Mozambique Country Profile

Mozambique country flag

Mozambique Country Profile

Discover more about CDC’s work in Mozambique by viewing our detailed country profile

Country Overview

CDC has been working with the Government of Mozambique since 2000 and continues to support the country’s response to the HIV epidemic. CDC works closely with Mozambique’s Ministry of Health to deliver high quality HIV prevention and treatment services; strengthen laboratory, HIV surveillance, infrastructure, and workforce capacity; and enhance the country’s response to tuberculosis, the leading cause of death for people living with HIV.

Per Capita GNI



Population (million)



Under 5 Mortality

69.6/1,000 Live Births


Life Expectancy

59.3 Years


Estimated HIV Prevalence


(Ages 15-49): (2022)

Estimated AIDS Deaths


(Age≥15) (2022)

TB Treatment Success Rate



Estimated TB Incidence



Estimated Orphans Due to AIDS



TB patients with known HIV-status who are HIV-positive



Reported Number Receiving Antiretroviral Therapy (ART)


(Age≥15) (2022)

Strategic Focus

The Centers for Disease Control and Prevention (CDC) has been providing support to Mozambique’s public health sector since 2000, in order to help develop the country’s response to the dual HIV and Tuberculosis (TB) epidemic. CDC supports implementation of key HIV and TB interventions and provides technical assistance (TA) to the Ministry of Health (MOH) in scaling up evidence-based interventions. CDC works closely with the MOH and implementing partners in addressing the country´s immediate needs, and supports building of long-term capacity to mitigate the impact and HIV epidemic control.

Strengthening Health System Capacity: CDC works closely with the MOH to deliver high quality HIV prevention and treatment services; strengthen laboratory, surveillance, infrastructure, and workforce capacity; and develops operational research in all 11 provinces, with intensified efforts in those where HIV prevalence rates are highest. CDC is supporting the MOH to improve the availability, accessibility, quality, and use of service-delivery data; conducting HIV surveillance and behavioral surveys; designing and improving systems to support routine program monitoring; and strengthening and expanding the health management information systems (HMIS) infrastructure.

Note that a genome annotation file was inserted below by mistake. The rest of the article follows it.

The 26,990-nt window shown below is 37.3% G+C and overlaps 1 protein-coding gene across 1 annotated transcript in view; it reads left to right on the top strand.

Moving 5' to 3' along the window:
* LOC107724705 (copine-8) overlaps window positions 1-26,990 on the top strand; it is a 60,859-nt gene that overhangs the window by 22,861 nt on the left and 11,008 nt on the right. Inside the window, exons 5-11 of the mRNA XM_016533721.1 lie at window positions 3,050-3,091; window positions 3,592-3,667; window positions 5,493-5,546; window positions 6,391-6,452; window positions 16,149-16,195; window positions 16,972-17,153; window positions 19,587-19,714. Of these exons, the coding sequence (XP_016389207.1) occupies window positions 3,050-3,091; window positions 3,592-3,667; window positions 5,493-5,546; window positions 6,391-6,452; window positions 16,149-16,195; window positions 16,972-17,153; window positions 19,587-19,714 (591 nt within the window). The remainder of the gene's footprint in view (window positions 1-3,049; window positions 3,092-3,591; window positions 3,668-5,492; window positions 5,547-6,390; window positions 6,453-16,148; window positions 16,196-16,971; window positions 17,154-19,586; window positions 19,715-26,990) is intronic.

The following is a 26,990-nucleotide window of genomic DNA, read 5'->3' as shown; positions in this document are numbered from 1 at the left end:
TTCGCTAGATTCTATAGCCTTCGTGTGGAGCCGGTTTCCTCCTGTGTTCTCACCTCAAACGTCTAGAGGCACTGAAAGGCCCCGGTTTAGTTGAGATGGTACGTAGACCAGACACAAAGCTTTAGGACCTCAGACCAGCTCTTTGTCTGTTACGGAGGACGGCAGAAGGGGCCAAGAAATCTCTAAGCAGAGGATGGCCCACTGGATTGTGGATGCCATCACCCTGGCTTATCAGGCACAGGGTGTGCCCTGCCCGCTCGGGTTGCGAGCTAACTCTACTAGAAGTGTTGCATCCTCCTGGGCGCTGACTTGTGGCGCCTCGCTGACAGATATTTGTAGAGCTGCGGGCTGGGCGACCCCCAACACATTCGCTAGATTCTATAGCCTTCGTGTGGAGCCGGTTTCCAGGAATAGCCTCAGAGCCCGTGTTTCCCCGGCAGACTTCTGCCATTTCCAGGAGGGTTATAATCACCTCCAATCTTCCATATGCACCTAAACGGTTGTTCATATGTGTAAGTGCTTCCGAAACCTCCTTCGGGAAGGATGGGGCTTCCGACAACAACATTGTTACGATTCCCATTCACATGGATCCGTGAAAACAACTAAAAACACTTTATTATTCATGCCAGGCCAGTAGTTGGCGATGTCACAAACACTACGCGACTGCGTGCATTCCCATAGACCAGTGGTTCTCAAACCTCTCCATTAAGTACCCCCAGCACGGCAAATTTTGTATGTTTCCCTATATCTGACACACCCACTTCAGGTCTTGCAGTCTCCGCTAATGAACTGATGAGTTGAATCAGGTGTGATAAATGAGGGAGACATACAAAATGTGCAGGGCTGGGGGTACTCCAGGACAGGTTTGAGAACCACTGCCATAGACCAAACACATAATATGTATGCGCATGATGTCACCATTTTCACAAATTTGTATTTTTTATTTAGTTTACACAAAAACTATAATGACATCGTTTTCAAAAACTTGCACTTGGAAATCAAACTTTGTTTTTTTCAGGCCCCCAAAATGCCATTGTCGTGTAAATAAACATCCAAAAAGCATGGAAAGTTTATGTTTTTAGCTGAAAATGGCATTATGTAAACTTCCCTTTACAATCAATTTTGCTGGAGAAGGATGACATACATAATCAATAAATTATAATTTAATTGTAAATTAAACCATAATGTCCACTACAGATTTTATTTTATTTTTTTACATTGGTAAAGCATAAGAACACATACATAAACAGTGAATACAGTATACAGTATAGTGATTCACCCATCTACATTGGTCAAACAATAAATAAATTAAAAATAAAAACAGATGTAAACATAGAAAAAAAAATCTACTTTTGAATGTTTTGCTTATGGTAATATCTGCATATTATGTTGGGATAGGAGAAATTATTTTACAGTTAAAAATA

Supporting Integrated HIV Prevention and Treatment Services: CDC supports the delivery of antiretroviral therapy (ART) as part of the national program that reaches 914,000 patients , and is helping to rapidly scale-up viral load (VL) and drug resistance assessments to leverage the country’s capacity to reach the United Nations Programme on HIV/AIDS (UNAIDS) 90-90-90 goals in 2020. CDC also supports the provision of HIV counselling and testing, prevention of mother-to-child HIV transmission services in more than 800 health facilities, and voluntary medical male circumcisions (VMMC) at over 50 fixed and mobile sites to further increase the control of the HIV epidemic.

Responding to HIV & Tuberculosis (TB) Epidemics: CDC supports the MOH in its response to the national TB burden, the leading cause of death for those living with HIV. CDC provides technical assistance in the development of national policies and strategies, training materials, and mentoring and supervision activities. As a result, our work is dramatically improving the laboratorial and clinical capacity for TB/HIV diagnostics and treatment. CDC implementing partners are also working with key populations, such as miners, prisoners, and healthcare workers and working with families of TB patients to improve detection of TB and HIV.